Asan, Kathmandu

Asan (Newar: असं, Nepali: असन) (alternative names: Asan Tol असन टोल, Asan Twāh असं त्वाः) is a ceremonial, market and residential square in central Kathmandu, the capital of Nepal. It is one of the most well-known historical locations in the city and is famed for its bazaar, festival calendar and strategic location. Asan has been described as one of the fine Newar examples of a traditional Asian bazaar. The Tuladhar, Maharjan, Shrestha, Bajracharya and Shakya castes make up most of the population.[1]

Rooftop view of Asan
Asan in 1920
360° view of Asan Tol in 2017
Stone fish
Doorway at Taktse Baha

Six streets converge on Asan giving the square a perpetual bustle.[2] The bazaar at Asan attracts shoppers from all over Kathmandu because of the tremendous variety of merchandise sold here, ranging from foodstuffs, spices and textiles to electronics and bullion.

Asan is also one of the popular tourist spots in the city because of its architectural sights and charming ambiance.[3] There are banks, restaurants and a post office. Two taxi stands and bus stops are situated on the eastern side.


Asan straddles one of the two legendary India-Tibet trade routes that pass through Kathmandu. Because of this history, Asan has been one of the city's main marketplaces since ancient times. The trade route is diagonally aligned, and the section within the city extends from Kathmandu Durbar Square to Asan and to the northeast.[4]


  • The temple of Annapurna Ajimā (alternative name: Asanmaru Ajimā असंमरु अजिमा) presides over Asan. She is the goddess of abundant food grain and is the patron deity of the neighborhood. The goddess is represented by a filled grain measure.
  • A temple of Ganesh (alternative name Ganedya गनेद्य:) stands at the northern side of the square. The temple was renovated and its tile roofs were replaced in 1928. Every traditional Newar neighborhood has a Ganesh shrine.
  • Nyālon (न्यालोहं) meaning "fish stone" is the stone figure of a fish placed on a pedestal at the center of the square. It marks the spot where a fish fell from the sky and is related to the legendary founding of Asan.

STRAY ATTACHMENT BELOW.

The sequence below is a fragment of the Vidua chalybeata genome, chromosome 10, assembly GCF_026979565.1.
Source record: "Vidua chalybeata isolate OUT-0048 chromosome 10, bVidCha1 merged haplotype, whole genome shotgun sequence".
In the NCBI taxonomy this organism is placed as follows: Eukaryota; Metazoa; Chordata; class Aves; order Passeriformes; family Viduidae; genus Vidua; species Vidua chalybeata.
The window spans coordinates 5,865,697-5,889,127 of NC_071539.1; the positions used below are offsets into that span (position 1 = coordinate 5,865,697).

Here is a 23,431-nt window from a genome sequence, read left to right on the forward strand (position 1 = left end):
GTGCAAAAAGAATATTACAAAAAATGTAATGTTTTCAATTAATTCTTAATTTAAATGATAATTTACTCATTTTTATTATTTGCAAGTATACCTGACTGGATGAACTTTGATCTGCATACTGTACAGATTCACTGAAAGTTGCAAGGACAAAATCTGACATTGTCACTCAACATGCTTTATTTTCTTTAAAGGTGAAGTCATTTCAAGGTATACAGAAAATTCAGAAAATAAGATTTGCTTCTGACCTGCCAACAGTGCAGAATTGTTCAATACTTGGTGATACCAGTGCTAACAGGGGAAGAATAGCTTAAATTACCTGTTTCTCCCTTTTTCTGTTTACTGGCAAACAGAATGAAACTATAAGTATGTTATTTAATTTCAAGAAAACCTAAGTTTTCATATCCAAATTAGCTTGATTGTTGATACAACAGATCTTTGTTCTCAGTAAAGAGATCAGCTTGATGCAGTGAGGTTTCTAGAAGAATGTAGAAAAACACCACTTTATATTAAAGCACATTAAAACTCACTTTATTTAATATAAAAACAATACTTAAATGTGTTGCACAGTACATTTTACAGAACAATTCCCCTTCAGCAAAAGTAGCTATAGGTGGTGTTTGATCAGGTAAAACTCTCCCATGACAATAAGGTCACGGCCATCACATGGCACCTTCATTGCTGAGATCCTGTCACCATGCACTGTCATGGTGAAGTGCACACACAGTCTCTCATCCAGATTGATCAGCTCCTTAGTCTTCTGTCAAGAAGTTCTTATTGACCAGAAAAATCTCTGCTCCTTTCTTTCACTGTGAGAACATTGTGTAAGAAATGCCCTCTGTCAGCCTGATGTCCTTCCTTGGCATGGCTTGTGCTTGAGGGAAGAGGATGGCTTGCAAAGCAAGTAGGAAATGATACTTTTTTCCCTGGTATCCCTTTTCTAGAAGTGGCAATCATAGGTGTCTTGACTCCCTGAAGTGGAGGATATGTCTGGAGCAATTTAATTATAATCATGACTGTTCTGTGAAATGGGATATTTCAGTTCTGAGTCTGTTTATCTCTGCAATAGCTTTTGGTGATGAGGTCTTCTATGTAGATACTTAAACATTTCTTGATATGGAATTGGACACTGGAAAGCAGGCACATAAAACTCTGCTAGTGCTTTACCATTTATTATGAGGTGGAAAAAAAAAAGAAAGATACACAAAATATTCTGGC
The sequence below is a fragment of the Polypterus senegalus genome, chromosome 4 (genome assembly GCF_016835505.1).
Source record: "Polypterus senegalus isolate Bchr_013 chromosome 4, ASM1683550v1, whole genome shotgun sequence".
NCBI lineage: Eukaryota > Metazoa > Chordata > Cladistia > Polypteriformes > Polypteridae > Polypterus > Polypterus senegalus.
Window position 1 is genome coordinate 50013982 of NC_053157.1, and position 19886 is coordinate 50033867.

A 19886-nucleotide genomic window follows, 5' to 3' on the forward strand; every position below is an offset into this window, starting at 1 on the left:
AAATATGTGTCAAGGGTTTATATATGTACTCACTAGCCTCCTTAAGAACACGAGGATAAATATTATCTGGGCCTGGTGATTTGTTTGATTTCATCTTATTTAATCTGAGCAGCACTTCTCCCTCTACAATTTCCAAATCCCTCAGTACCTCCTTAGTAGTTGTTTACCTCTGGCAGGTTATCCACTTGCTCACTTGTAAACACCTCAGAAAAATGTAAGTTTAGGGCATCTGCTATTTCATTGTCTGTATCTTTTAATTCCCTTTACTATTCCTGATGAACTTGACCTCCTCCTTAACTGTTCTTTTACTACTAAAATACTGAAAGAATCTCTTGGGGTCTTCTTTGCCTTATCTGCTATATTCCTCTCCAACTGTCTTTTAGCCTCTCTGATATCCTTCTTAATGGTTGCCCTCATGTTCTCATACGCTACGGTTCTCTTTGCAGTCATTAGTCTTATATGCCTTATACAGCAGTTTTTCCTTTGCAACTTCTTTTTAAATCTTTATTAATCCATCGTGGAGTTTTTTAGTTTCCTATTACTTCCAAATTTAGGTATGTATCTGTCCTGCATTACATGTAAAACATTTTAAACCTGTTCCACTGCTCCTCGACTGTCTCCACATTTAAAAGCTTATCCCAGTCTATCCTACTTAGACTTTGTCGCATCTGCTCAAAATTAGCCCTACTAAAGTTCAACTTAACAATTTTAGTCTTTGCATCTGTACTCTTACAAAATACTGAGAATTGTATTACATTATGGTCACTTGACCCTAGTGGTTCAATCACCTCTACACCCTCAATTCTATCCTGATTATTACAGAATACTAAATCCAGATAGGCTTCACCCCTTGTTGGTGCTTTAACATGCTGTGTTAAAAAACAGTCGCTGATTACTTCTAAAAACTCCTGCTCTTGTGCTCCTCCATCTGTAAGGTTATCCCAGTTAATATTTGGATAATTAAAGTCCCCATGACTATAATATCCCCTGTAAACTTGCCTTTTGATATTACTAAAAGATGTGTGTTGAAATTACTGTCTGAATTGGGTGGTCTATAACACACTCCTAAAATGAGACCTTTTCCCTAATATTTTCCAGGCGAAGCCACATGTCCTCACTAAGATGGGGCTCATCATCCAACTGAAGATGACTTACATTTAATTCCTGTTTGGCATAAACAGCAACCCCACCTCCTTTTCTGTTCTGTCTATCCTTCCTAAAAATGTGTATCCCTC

• A small temple dedicated to the deity Narayan stands at the northwestern side of the square.
  • Yita Chapā (यिता चपा:) meaning "southern pavilion" is the long building on the southern side. It contains shrine rooms and a hymn hall where locals gather to sing hymns.
  • Asan Dabu is a stone platform where sacred dances and musical performances are held during festivals. At other times it is covered by shops.
  • The streets and lanes radiating out from the square contain shrines and sacred courtyards. The Buddhist courtyards of Takse Bāhā, Kwathu Bāhā, Hāku Bāhā, Dhālāsikwa Bāhā, Dagu Bāhā, Asan Bāhā and Hwakhā Bāhā are situated around the perimeter of the square. Each of them contains a decorated shrine house with an image of the Buddha and assorted stupas.[5][6][7]


Asan is a cultural and religious center and is the venue for a number of festivals and processions.

  • Asan: Chālan (असं: चाल the day after VIJAYA DASHAMI) is one of the biggest festivals of Asan, which means the main day of Dashain for the Newar people of Asan (especially Maharjan Community). They celebrate the Tika ceremony and a KUMA NAKIGU (कुम नकेगु) worshiping the selected child as a children of Annapurna Ajimā from Maharjan community of Asan: (असं: िकसन means farmer of asan:). Later at night, The palanquin of Hindu deity Annapurna Ajimā (Annapurna Jatra started) carried from Asan to Thahity, Jyatha, Balkumari and rest at Bhotahity (home of Annapurna Ajimā ) for a whole night. It is held in October.